I want to start a flower garden this year. What should I know before I get started?
—Claire Atienza, Bear, DE
Flower gardening should be fun, so start small—that way, you won’t be overwhelmed as the season progresses. Start by choosing a location that has good drainage and receives direct sun for at least five hours daily. If you have your soil tested, you can fertilize based on the results.
Most flower gardens combine annuals and perennials. If you plan to grow perennials, check with your local cooperative extension service or a respected garden center to learn both your USDA hardiness zone and which perennials are most reliable in your area. Friends and neighbors who have gardened for years are another good source of local information. And don’t forget Web sites from nearby colleges and extension services. Unless you want a “cutting garden” designed specifically to provide cut flowers, avoid the rows or straight lines associated with vegetable gardens. Instead plant in clusters or drifts, and choose perennials that flower at different times in the season. While perennials typically bloom for a fairly short time (about three weeks), flowering annuals generally bloom until they’re killed by frost. You’ll probably need to rely more heavily on annuals the first few years until perennials mature.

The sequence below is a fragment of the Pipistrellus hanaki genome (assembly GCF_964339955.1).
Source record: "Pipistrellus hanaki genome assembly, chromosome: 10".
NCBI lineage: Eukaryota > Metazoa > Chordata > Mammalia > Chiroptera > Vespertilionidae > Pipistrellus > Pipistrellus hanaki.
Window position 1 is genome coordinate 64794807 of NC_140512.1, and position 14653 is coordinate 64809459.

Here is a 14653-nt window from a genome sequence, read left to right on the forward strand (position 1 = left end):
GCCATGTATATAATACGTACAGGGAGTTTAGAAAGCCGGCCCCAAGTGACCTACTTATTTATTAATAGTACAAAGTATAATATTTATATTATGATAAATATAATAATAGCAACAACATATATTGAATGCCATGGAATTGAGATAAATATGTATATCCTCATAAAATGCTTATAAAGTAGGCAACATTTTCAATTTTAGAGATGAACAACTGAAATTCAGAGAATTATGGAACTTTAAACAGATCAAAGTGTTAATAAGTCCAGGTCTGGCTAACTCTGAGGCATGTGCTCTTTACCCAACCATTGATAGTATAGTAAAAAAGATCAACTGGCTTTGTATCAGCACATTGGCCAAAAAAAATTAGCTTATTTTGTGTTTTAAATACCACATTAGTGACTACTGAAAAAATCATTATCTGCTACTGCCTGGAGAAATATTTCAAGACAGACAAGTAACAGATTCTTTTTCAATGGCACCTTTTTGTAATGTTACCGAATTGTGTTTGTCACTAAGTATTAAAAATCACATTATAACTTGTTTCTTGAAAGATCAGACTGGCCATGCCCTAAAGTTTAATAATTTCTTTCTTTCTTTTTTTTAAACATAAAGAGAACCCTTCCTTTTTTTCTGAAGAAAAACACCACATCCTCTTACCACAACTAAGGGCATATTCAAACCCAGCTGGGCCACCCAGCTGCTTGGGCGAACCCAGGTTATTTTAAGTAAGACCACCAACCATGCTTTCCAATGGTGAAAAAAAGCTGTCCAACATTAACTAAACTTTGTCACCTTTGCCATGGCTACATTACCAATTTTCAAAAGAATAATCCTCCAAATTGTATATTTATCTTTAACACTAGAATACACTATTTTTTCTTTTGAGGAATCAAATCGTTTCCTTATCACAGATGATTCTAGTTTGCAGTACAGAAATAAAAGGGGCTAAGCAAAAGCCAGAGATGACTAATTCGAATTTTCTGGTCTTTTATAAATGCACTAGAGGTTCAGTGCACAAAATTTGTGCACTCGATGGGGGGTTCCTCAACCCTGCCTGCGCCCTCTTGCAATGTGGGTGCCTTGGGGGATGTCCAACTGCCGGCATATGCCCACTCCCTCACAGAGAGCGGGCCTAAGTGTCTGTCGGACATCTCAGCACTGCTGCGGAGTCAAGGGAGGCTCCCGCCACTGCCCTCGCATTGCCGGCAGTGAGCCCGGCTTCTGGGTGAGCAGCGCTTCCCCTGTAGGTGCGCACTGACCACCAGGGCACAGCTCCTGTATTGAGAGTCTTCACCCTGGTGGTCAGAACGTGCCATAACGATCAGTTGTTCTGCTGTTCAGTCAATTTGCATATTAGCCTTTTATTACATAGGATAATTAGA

To reduce summer maintenance, mulch the soil to help retain moisture and reduce weeds. Water regularly, preferably at the base of your plants rather than overhead. Finally, deadhead all but the smallest flowers. Nip them off as they fade, so energy isn’t wasted on seed production. Your plants will look nicer and bloom longer.